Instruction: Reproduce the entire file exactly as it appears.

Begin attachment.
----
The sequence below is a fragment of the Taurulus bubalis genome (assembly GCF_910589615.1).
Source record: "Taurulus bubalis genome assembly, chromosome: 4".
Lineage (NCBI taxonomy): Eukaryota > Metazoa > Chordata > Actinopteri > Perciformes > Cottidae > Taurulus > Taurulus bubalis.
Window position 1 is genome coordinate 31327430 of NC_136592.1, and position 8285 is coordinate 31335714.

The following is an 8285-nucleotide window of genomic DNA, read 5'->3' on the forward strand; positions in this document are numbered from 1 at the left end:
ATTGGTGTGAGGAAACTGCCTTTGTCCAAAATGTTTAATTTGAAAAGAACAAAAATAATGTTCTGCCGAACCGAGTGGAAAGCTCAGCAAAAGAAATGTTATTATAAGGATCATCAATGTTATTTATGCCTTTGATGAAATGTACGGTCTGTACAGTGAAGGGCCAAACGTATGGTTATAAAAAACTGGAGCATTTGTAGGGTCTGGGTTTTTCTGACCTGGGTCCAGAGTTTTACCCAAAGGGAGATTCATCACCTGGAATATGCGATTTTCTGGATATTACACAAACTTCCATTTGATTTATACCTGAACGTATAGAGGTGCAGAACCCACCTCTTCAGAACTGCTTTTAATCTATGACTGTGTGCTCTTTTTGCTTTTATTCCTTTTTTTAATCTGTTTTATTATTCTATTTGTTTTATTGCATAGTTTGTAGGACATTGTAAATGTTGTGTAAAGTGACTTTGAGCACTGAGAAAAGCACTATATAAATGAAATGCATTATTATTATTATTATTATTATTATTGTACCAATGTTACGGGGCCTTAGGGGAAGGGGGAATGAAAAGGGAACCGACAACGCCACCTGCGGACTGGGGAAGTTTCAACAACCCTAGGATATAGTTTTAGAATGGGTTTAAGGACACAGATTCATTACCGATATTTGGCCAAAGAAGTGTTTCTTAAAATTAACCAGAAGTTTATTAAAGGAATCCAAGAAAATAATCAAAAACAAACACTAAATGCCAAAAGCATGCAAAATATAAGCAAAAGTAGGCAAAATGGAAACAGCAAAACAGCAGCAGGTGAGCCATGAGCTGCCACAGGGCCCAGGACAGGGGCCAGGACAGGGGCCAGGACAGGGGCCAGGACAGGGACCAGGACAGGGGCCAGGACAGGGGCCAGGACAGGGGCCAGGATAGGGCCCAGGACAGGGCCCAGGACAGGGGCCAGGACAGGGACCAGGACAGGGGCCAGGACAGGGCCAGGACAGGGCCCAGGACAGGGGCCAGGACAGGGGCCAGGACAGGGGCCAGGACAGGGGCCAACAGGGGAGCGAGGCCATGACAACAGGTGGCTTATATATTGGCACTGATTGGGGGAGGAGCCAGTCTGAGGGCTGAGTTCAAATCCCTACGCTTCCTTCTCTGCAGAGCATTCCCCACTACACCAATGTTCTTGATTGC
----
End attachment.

The sequence below is a fragment of the Taurulus bubalis genome (assembly GCF_910589615.1).
Source record: "Taurulus bubalis genome assembly, chromosome: 4".
Lineage (NCBI taxonomy): Eukaryota > Metazoa > Chordata > Actinopteri > Perciformes > Cottidae > Taurulus > Taurulus bubalis.
Window position 1 is genome coordinate 31327430 of NC_136592.1, and position 8285 is coordinate 31335714.

The following is an 8285-nucleotide window of genomic DNA, read 5'->3' on the forward strand; positions in this document are numbered from 1 at the left end:
ATTGGTGTGAGGAAACTGCCTTTGTCCAAAATGTTTAATTTGAAAAGAACAAAAATAATGTTCTGCCGAACCGAGTGGAAAGCTCAGCAAAAGAAATGTTATTATAAGGATCATCAATGTTATTTATGCCTTTGATGAAATGTACGGTCTGTACAGTGAAGGGCCAAACGTATGGTTATAAAAAACTGGAGCATTTGTAGGGTCTGGGTTTTTCTGACCTGGGTCCAGAGTTTTACCCAAAGGGAGATTCATCACCTGGAATATGCGATTTTCTGGATATTACACAAACTTCCATTTGATTTATACCTGAACGTATAGAGGTGCAGAACCCACCTCTTCAGAACTGCTTTTAATCTATGACTGTGTGCTCTTTTTGCTTTTATTCCTTTTTTTAATCTGTTTTATTATTCTATTTGTTTTATTGCATAGTTTGTAGGACATTGTAAATGTTGTGTAAAGTGACTTTGAGCACTGAGAAAAGCACTATATAAATGAAATGCATTATTATTATTATTATTATTATTATTGTACCAATGTTACGGGGCCTTAGGGGAAGGGGGAATGAAAAGGGAACCGACAACGCCACCTGCGGACTGGGGAAGTTTCAACAACCCTAGGATATAGTTTTAGAATGGGTTTAAGGACACAGATTCATTACCGATATTTGGCCAAAGAAGTGTTTCTTAAAATTAACCAGAAGTTTATTAAAGGAATCCAAGAAAATAATCAAAAACAAACACTAAATGCCAAAAGCATGCAAAATATAAGCAAAAGTAGGCAAAATGGAAACAGCAAAACAGCAGCAGGTGAGCCATGAGCTGCCACAGGGCCCAGGACAGGGGCCAGGACAGGGGCCAGGACAGGGGCCAGGACAGGGACCAGGACAGGGGCCAGGACAGGGGCCAGGACAGGGGCCAGGATAGGGCCCAGGACAGGGCCCAGGACAGGGGCCAGGACAGGGACCAGGACAGGGGCCAGGACAGGGCCAGGACAGGGCCCAGGACAGGGGCCAGGACAGGGGCCAGGACAGGGGCCAGGACAGGGGCCAACAGGGGAGCGAGGCCATGACAACAGGTGGCTTATATATTGGCACTGATTGGGGGAGGAGCCAGTCTGAGGGCTGAGTTCAAATCCCTACGCTTCCTTCTCTGCAGAGCATTCCCCACTACACCAATGTTCTTGATTGC